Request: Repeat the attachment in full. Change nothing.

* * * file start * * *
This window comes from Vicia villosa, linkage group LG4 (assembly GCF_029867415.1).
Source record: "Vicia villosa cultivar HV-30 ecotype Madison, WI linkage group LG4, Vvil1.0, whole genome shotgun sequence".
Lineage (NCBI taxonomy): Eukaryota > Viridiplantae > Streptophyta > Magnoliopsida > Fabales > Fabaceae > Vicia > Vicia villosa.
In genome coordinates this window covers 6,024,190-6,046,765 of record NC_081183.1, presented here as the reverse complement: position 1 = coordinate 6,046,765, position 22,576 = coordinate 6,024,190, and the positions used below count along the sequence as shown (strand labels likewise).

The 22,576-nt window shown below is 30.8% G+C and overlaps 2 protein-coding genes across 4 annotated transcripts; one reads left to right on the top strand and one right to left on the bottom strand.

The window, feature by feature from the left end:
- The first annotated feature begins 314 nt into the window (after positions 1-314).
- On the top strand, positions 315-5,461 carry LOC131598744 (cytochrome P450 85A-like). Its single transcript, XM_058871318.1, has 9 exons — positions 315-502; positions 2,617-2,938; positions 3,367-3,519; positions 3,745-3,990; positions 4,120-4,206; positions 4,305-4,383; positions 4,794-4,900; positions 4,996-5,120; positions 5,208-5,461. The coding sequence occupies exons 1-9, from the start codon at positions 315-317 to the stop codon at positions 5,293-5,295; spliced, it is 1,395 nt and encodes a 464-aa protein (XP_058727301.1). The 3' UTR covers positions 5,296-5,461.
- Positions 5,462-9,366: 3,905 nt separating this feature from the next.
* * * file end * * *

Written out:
This window comes from Vicia villosa, linkage group LG4 (assembly GCF_029867415.1).
Source record: "Vicia villosa cultivar HV-30 ecotype Madison, WI linkage group LG4, Vvil1.0, whole genome shotgun sequence".
Lineage (NCBI taxonomy): Eukaryota > Viridiplantae > Streptophyta > Magnoliopsida > Fabales > Fabaceae > Vicia > Vicia villosa.
In genome coordinates this window covers 6,024,190-6,046,765 of record NC_081183.1, presented here as the reverse complement: position 1 = coordinate 6,046,765, position 22,576 = coordinate 6,024,190, and the positions used below count along the sequence as shown (strand labels likewise).

The 22,576-nt window shown below is 30.8% G+C and overlaps 2 protein-coding genes across 4 annotated transcripts; one reads left to right on the top strand and one right to left on the bottom strand.

The window, feature by feature from the left end:
- The first annotated feature begins 314 nt into the window (after positions 1-314).
- On the top strand, positions 315-5,461 carry LOC131598744 (cytochrome P450 85A-like). Its single transcript, XM_058871318.1, has 9 exons — positions 315-502; positions 2,617-2,938; positions 3,367-3,519; positions 3,745-3,990; positions 4,120-4,206; positions 4,305-4,383; positions 4,794-4,900; positions 4,996-5,120; positions 5,208-5,461. The coding sequence occupies exons 1-9, from the start codon at positions 315-317 to the stop codon at positions 5,293-5,295; spliced, it is 1,395 nt and encodes a 464-aa protein (XP_058727301.1). The 3' UTR covers positions 5,296-5,461.
- Positions 5,462-9,366: 3,905 nt separating this feature from the next.